Jim Beattie and Judith Boyle, the songwriter/guitarist and vocalist who are the founders of Adventures In Stereo (there are three other players named but uncredited as to instrument), seem to be something of puzzle. Beattie was one of the early members of Primal Scream, parting company with them just before they began to get on the radio with “Loaded,” and so winning no awards for financial foresight. Apart from that, the most I’ve found out from the press clippings sent with the CD and a couple of search engines is that Beattie is a great Beach Boys fan. And frankly, I would have figured that out listening to his songs. They sound like the work of a man who was a child in the ’60s (that’s in, not of), grew up listening to the radio of the day and tried to find that sound again as an adult. All respect is paid to the sources, yet this is clearly of the year 2000; the sound perhaps of someone nostalgic for a golden age they never really knew.
Monomania is the second U.S. release for the group, which drips with nostalgia for the ’60s but in a sense is once removed. Beattie plays after the style of his avowed influences, and Boyle sings with a breathy, angelic voice reminiscent of what Sinead O’Connor is capable of when she isn’t emoting all over the floor. This is not-quite pure pop; the American music influences a little bit too much on the sleeve of this Scottish combo.
The songs are short affairs. With an average length of less than three and a half minutes, they come from the speakers into your head with little adornment, like a Saturday morning cartoon theme (Josie & the Pussycats, anyone?)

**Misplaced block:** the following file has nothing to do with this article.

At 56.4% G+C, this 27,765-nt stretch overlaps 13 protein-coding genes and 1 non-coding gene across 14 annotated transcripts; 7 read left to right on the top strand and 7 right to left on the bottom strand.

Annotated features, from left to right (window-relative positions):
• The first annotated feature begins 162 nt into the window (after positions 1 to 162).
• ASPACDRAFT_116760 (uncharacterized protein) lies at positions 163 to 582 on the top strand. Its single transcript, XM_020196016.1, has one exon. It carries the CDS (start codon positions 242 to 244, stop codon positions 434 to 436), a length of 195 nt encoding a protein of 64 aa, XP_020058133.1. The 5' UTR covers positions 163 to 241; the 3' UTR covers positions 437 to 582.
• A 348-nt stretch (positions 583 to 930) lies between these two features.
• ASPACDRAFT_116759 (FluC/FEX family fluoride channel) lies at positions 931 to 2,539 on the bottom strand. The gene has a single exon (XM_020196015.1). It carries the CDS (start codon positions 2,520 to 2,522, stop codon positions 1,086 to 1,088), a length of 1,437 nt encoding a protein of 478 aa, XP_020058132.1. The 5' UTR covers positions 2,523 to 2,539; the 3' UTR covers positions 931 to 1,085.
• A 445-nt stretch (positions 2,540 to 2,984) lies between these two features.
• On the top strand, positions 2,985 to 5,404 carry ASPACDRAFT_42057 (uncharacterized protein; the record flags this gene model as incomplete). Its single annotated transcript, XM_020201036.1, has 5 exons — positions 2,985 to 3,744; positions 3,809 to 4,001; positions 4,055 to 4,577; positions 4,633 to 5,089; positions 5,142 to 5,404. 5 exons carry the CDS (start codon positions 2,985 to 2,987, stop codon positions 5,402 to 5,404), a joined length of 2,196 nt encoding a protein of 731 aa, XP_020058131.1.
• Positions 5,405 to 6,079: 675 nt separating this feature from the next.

In a way, Adventures in Stereo are the goose to the gander of Bozzio/Levin/Stevens, which I previously reviewed for PopMatters. That trio plays songs stripped of anything that could get in the way of the instrumental masturbation of its players (melodies, lyrics, that sort of thing). Adventures in Stereo’s songs make a point of starting and finishing before you have a chance to get bored with them. This can blow up in their face, however, because sometimes the songs are over before they really have a chance to get their hooks into you. Sounding more like the idea of a song than a fully developed work.
Yet this is one of those albums that works it’s way into your consciousness a little more with each listen (and also sound great driving around California on a late-summer day). After the first listen I thought this would go into my “not the brightest spark, but well worth hanging onto” box. During the second I began to suspect that it might be worth a bit more. Tell you what. I’ll meet you after a couple more listens, and seeing them in concert next month, and we’ll see how I like them then. That’s what we in the review biz call a tease, in this case for a forthcoming concert review. Watch this space.